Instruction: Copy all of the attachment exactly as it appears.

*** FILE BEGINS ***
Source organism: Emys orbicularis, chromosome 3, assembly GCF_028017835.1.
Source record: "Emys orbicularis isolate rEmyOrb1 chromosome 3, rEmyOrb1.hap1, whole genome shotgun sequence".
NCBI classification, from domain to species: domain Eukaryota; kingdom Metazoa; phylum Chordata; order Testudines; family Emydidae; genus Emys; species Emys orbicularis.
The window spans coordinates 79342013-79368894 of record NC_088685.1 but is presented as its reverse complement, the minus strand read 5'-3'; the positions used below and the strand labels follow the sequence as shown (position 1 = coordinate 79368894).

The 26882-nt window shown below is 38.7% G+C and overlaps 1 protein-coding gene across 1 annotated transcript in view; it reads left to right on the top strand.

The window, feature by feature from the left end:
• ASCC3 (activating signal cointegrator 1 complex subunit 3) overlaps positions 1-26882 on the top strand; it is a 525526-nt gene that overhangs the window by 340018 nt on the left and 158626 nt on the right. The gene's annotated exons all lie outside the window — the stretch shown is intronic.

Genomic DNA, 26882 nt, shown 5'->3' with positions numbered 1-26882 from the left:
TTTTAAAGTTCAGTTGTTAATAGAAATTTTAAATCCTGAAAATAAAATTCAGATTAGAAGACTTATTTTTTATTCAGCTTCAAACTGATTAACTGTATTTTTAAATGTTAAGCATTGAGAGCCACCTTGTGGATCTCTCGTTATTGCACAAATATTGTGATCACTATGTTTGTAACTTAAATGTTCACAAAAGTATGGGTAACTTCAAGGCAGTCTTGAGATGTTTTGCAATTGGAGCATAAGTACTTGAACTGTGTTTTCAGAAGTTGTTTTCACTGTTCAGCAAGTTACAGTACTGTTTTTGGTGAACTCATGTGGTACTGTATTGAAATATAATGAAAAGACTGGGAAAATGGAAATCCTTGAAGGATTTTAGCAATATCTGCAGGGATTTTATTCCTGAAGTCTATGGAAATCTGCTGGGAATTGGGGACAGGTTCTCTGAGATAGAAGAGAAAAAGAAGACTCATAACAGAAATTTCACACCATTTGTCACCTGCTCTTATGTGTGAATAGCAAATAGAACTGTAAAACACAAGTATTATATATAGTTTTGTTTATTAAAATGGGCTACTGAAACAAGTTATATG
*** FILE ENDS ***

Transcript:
Source organism: Emys orbicularis, chromosome 3, assembly GCF_028017835.1.
Source record: "Emys orbicularis isolate rEmyOrb1 chromosome 3, rEmyOrb1.hap1, whole genome shotgun sequence".
NCBI classification, from domain to species: domain Eukaryota; kingdom Metazoa; phylum Chordata; order Testudines; family Emydidae; genus Emys; species Emys orbicularis.
The window spans coordinates 79342013-79368894 of record NC_088685.1 but is presented as its reverse complement, the minus strand read 5'-3'; the positions used below and the strand labels follow the sequence as shown (position 1 = coordinate 79368894).

The 26882-nt window shown below is 38.7% G+C and overlaps 1 protein-coding gene across 1 annotated transcript in view; it reads left to right on the top strand.

The window, feature by feature from the left end:
• ASCC3 (activating signal cointegrator 1 complex subunit 3) overlaps positions 1-26882 on the top strand; it is a 525526-nt gene that overhangs the window by 340018 nt on the left and 158626 nt on the right. The gene's annotated exons all lie outside the window — the stretch shown is intronic.

Genomic DNA, 26882 nt, shown 5'->3' with positions numbered 1-26882 from the left:
TTTTAAAGTTCAGTTGTTAATAGAAATTTTAAATCCTGAAAATAAAATTCAGATTAGAAGACTTATTTTTTATTCAGCTTCAAACTGATTAACTGTATTTTTAAATGTTAAGCATTGAGAGCCACCTTGTGGATCTCTCGTTATTGCACAAATATTGTGATCACTATGTTTGTAACTTAAATGTTCACAAAAGTATGGGTAACTTCAAGGCAGTCTTGAGATGTTTTGCAATTGGAGCATAAGTACTTGAACTGTGTTTTCAGAAGTTGTTTTCACTGTTCAGCAAGTTACAGTACTGTTTTTGGTGAACTCATGTGGTACTGTATTGAAATATAATGAAAAGACTGGGAAAATGGAAATCCTTGAAGGATTTTAGCAATATCTGCAGGGATTTTATTCCTGAAGTCTATGGAAATCTGCTGGGAATTGGGGACAGGTTCTCTGAGATAGAAGAGAAAAAGAAGACTCATAACAGAAATTTCACACCATTTGTCACCTGCTCTTATGTGTGAATAGCAAATAGAACTGTAAAACACAAGTATTATATATAGTTTTGTTTATTAAAATGGGCTACTGAAACAAGTTATATG